Grave Peril

Page 6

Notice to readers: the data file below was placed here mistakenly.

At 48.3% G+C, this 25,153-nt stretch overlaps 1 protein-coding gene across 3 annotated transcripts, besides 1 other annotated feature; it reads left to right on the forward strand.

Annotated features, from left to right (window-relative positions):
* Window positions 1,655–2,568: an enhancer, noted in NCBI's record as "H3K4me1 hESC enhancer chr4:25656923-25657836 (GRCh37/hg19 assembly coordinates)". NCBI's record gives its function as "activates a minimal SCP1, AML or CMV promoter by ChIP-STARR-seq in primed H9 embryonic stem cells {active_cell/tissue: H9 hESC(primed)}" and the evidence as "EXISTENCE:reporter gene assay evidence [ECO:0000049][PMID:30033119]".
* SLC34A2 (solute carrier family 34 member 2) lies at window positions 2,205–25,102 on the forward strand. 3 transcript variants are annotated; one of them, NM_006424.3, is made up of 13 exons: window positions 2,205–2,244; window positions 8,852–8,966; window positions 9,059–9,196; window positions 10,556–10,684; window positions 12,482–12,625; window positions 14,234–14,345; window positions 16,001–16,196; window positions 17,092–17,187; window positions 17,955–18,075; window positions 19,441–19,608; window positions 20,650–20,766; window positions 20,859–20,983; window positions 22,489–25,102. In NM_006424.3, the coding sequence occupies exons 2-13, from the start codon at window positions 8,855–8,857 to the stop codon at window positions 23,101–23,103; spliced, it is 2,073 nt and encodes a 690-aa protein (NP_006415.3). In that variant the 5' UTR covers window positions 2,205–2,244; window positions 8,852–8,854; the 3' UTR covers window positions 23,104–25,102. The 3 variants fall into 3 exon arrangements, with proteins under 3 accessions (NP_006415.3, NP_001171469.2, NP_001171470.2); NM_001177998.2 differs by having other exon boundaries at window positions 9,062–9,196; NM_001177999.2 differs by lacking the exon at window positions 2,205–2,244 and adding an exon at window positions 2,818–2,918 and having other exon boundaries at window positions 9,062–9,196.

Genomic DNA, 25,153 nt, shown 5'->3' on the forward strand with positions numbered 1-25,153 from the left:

My godmother looked around at the inferno and smiled. "It reminds me of times gone by. Doesn't it remind you, my sweet?" She idly reached down and stroked the head of one of the hounds at her side. "However did you find me so quickly, Godmother?" I asked. She gave the hellhound a benign smile. "Mmmm. I have my little secrets, sweet. I only wanted to greet my long-estranged godson." "All right. Hi, good to see you, have to do it again sometime," I said. Smoke curled up into my mouth and I started coughing. "We're kind of in a hurry here, so - " Lea laughed, a sound like bells just a shade out of tune. "Always in such a rush, you mortals. But we haven't seen each other in ages, Harry." She walked closer, her body moving with a lithe, sensuous grace that might have been mesmerizing in other circumstances. The hounds spread out silently behind her. "We should spend some time together." Michael lifted his sword again, and said, calmly, "Madame, step from our path, if you please." "It does not please me," she spat, sudden and vicious. Those rich lips peeled back from dainty, sharp canines, and at the same time the three shadowy hounds let out bubbling growls. Her golden eyes swept past Michael and back to me. "He is mine, sir Knight, by blood right, by Law, and by his own broken word. He has made a compact with me. You have no power over that." "Harry?" Michael shot me a quick look. "Is what she says true?" I licked my lips, and gripped my staff. "I was a lot younger, then. And a lot more stupid." "Harry, if you have made a covenant with her of your own free will then she is right - there is little I can do to stop her." Another building fell with a roar. The fires gathered around us, and it got hot. Really, really hot. The rift wavered, growing smaller. We didn't have much time left. "Come, Harry," Lea purred, her voice gone, pardon the pun, smoky again. "Let the good Knight of the White God pass on his way. And let me take you to waters that will soothe your hurts and balm your ills." It sounded like a good idea. It sounded really good. Her own magic saw to that. I felt my feet moving toward her in a slow, leaden shuffling. "Dresden," Michael said, sharply. "Good Lord, man! What are you doing?" "Go home, Michael," I said. My voice came out thick, dull, as though I'd been drinking. I saw Lea's mouth, her soft, lovely mouth, curl upward in a triumphant smirk. I didn't try to fight the pull of the magic. I wouldn't have been able to stop my legs in any case. Lea'd had my number for years, and as far as I could tell she always would. I hadn't a prayer of taking control back for more than a few seconds. The air grew cooler as I got closer to her, and I could smell her - her body, her hair, like wildflowers and musky earth, intoxicating. "There isn't much time before the rift closes. Go home." "Harry!" Michael shouted. Lea placed one long-fingered, slender hand upon my cheek. A wash of tingling pleasure went through me. My body reacted to her, helpless and demanding at the same time, and I had to fight to keep thoughts of her beauty from preoccupying me altogether. "Yes, my sweet man," Lea whispered, golden eyes bright with glee. "Sweet, sweet, sweet. Now, lay aside your rod and staff." I watched dully, as my fingers released both. They clattered to the ground. The flames grew closer, but I didn't feel them. The rift glowed and shrank, almost closed. I narrowed my eyes, gathering my will. "Will you complete your bargain now, sweet mortal child?" Lea murmured, sliding her hands over my chest and then over my shoulders. "I will go with you," I answered, letting my voice come out thick, slow. Her eyes lit with malicious glee, and she threw her head back and laughed, revealing creamy, delicious expanses of throat and bosom. "When Hell freezes over," I added, and drew out the little sack of ghost dust for the last time. I dumped it all over and down the previously mentioned bosom. There isn't much lore about faeries and depleted uranium, yet, but there's a ton about faeries and cold iron. They don't like it, and the iron content of the dust's formula was pretty high. Lea's flawless complexion immediately split into fiery scarlet welts, the skin drying and cracking before my eyes. Lea's triumphant laugh turned into an agonized scream, and she released me, tearing her silken gown away from her chest in a panic, revealing more gorgeous flesh being riven by the cold iron. "Michael," I shouted, "now!" I gave my godmother a stiff shove, scooped up my staff and rod, and dove for the rift. I heard a snarl, and something fastened around one of my boots, dragging me to the ground. I thrust my staff down at one of the hellhounds, and the wood struck it in one of its eyes. It roared in rage, and its two pack mates came rushing toward me. Michael stepped in the way and swept his sword at one of them. The true iron struck the faerie beast, and blood and white fire erupted from the wound. The second one leapt upon Michael and fastened its fangs onto his thigh, ripping and jerking. I brought my staff down hard on the beast's skull, driving it off Michael's leg, and started dragging my friend back toward the swiftly vanishing line of the rift. More hellhounds appeared, rushing from the burning ruins around us. "Come on!" I shouted. "There's no time!" "Treacher!" spat my godmother. She rose up from the ground, blackened and burned, her fine dress in tatters about her waist, her body and limbs stretched, knobby, and inhuman. She clenched her hands into fists at her sides, and the fire from the building around us seemed to rush down, gathering in her grasp in a pair of blazing points of violet and emerald light. "Treasonous, poisonous child! You are mine as your mother swore unto me! As you swore!" "You shouldn't make contracts with a minor!" I shouted back, and shoved Michael forward, into the rift. He wavered for a moment on the narrow opening, and then fell through and vanished back into the real world. "If you will not give me your life, serpent child, then I will have your blood!" Lea took two huge strides toward me and hurled both hands forward. A thunderbolt of braided emerald and violet power rushed at my face. I hurled myself backwards, at the rift, and prayed that it was still open enough to let me fall through. I extended my staff toward my godmother and threw up whatever weak shield I could. The faerie fire hammered into the shield, hurling me back into the rift like a straw before a tornado. I felt my staff smolder and burst into flames in my hand as I went sailing through. I landed on the floor of the nursery back in Cook County Hospital, my leather duster trailing with it a shroud of smoke that swiftly converted itself to a thin, disgusting coating of residual ectoplasm, while my staff burned with weird green and purple fire. Babies, in their little glass cribs, screamed lustily all around me. Confused voices babbled from the next room. Then the rift closed, and we were left back in the real world, surrounded by crying babies. The fluorescent lights all came back up, and we could hear more worried words from the nurses back at the duty station. I beat out the fires on my staff, and then sat there, panting and hurting. None of the matter of the Nevernever may have come back to the real world - but the injuries gained there were very real. Michael got up, and looked around at the babies, making sure that they were all in satisfactory condition. Then he sat down next to me, wiped the patina of ectoplasm from his brow, and started pressing the material of his cloak against the oozing gashes in his leg, where the hellhound's fangs had sunk through his jeans. He gave me a pensive, frowning stare. "What?" I asked him. "Your godmother. You got away from her," he said. I laughed, weakly. "This time, yeah. So what's bothering you?" "You lied to her to do it." "I tricked her," I countered. "Classic tactics with faeries." He blinked, and then used another section of his cloak to clean the ecto-gook off of Amoracchius. "I just thought you were an honest man, Harry," he said, his expression injured. "I can't believe you lied to her." I started to laugh, weakly, too exhausted to move. "You can't believe I lied to her." "Well, no," he said, his voice defensive. "That's not the way we're supposed to win. We're the good guys, Harry." I laughed some more, and wiped a trickle of blood off of my face. "Well, we are!" Some kind of alarm started going off. One of the nurses stepped into the observation room, took one look at the pair of us, and ran out screaming. "You know what bothers me?" I asked. "What's that?" I set my scorched staff and rod aside. "I'm wondering how in the world my godmother happened to be right at hand, when I stepped through into Nevernever. It isn't like the place is a small neighborhood. I wasn't there five minutes before she showed up." Michael sheathed his sword and set it carefully aside, out of easy arm's reach. Then unfastened his cloak, wincing. "Yes. It seems an unlikely coincidence." We both put our hands up on top of our heads, as a Chicago P.D. patrolman, his jacket and pants stained with spilled coffee, burst into the nursery, gun drawn. We both sat there with our hands on our head, and did our best to look friendly and non-threatening. "Don't worry," Michael said, quietly. "Just let me do the talking."